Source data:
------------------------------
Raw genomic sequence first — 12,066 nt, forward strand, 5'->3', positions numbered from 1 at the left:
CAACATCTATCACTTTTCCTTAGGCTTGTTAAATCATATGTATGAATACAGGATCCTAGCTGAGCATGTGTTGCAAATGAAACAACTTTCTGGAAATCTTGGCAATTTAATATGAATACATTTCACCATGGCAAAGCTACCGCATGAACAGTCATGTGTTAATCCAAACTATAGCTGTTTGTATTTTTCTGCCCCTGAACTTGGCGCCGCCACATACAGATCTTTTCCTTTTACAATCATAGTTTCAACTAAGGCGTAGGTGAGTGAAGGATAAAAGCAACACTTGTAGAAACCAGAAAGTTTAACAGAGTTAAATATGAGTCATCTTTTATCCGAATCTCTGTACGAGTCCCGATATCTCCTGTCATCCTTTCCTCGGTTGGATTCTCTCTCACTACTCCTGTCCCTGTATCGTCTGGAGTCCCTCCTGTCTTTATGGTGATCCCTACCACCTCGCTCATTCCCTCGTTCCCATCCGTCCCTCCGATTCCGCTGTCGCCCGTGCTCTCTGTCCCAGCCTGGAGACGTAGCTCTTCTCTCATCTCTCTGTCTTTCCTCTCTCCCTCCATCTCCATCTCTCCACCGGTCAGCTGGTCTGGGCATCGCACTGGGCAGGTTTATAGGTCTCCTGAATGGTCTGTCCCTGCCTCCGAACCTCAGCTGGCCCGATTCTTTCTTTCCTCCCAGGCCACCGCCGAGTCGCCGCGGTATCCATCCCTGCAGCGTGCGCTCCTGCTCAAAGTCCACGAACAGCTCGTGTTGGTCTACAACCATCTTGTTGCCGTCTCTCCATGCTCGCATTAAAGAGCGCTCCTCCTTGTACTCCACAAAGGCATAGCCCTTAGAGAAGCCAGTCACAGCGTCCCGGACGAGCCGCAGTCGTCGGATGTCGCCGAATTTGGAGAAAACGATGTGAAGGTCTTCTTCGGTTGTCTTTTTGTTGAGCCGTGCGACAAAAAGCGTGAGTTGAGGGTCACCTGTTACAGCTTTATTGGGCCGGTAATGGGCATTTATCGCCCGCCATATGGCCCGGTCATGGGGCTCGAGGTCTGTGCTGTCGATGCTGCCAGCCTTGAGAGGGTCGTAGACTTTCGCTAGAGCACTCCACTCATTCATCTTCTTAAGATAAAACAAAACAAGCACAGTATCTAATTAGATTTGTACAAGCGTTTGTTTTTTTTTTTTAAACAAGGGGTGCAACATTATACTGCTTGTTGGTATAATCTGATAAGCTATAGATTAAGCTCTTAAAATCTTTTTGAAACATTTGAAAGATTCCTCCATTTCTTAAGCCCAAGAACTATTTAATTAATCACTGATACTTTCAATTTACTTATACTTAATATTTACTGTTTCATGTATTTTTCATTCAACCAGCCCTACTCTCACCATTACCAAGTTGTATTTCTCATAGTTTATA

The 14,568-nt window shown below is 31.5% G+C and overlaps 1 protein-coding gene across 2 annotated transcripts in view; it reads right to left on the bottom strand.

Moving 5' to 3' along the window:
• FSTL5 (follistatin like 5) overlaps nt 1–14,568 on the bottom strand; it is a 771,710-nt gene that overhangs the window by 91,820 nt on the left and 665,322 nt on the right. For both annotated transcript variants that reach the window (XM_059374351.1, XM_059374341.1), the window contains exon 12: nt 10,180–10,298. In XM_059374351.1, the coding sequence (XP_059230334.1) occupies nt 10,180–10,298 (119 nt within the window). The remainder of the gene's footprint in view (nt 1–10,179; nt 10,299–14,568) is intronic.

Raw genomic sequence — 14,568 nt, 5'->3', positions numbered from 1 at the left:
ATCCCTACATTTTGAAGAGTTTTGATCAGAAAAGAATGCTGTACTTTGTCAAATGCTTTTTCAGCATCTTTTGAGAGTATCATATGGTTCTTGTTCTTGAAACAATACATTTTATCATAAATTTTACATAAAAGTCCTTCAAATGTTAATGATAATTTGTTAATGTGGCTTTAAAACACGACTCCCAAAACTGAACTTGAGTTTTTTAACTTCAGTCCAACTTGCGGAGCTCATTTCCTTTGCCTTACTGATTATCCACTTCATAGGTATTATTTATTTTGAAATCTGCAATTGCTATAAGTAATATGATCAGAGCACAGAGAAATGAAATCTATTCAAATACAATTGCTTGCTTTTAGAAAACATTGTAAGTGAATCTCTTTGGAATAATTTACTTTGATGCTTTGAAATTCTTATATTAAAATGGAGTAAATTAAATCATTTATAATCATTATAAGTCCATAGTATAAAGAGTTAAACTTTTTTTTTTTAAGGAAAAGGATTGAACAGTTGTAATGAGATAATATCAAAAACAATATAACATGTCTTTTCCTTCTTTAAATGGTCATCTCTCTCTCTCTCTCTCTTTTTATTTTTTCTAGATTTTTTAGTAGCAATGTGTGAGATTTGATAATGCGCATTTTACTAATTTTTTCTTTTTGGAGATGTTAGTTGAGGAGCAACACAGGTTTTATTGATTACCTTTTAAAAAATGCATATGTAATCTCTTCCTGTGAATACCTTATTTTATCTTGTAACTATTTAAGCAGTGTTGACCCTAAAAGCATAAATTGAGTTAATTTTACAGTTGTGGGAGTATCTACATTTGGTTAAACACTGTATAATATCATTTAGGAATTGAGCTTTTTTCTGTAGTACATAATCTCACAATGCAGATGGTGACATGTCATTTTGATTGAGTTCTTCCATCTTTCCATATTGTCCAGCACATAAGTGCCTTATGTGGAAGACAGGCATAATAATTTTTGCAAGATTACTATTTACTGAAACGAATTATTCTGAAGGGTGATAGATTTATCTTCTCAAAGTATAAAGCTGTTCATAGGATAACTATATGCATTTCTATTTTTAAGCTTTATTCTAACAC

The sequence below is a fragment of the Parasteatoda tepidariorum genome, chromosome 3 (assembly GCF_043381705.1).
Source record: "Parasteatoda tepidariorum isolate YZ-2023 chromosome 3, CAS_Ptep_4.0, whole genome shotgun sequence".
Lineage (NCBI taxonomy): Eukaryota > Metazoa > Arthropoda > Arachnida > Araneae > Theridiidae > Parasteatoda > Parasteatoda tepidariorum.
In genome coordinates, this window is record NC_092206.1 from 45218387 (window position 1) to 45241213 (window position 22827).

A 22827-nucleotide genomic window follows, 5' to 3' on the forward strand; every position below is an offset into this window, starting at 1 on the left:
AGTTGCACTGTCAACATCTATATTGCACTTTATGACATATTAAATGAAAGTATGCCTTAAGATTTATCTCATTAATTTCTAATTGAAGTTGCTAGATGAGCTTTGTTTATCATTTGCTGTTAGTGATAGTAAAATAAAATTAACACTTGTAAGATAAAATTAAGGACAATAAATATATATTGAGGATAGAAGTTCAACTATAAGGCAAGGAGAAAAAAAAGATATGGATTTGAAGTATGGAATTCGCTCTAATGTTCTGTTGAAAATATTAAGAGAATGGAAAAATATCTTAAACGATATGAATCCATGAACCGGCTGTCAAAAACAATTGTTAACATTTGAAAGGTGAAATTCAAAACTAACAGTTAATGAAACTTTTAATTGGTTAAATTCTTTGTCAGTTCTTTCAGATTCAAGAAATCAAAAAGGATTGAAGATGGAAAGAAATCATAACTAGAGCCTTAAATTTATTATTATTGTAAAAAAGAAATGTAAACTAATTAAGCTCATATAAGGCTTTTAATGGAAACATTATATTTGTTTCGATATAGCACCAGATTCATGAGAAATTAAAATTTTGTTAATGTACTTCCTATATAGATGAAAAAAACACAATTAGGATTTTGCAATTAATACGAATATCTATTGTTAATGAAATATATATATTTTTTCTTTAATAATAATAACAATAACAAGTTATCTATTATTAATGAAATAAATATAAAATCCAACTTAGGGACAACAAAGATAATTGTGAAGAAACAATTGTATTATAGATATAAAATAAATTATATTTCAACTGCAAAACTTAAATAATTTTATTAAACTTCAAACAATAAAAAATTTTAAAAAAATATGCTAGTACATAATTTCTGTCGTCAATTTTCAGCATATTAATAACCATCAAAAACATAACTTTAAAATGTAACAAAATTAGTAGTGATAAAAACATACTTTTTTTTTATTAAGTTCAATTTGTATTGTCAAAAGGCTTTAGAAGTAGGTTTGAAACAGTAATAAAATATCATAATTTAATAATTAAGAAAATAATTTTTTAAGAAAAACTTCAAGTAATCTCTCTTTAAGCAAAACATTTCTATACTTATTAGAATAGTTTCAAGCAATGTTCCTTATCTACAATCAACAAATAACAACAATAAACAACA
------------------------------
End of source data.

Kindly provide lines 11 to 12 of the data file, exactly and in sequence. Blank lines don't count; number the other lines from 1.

In genome coordinates, this window is record NC_092206.1 from 45218387 (window position 1) to 45241213 (window position 22827).

A 22827-nucleotide genomic window follows, 5' to 3' on the forward strand; every position below is an offset into this window, starting at 1 on the left: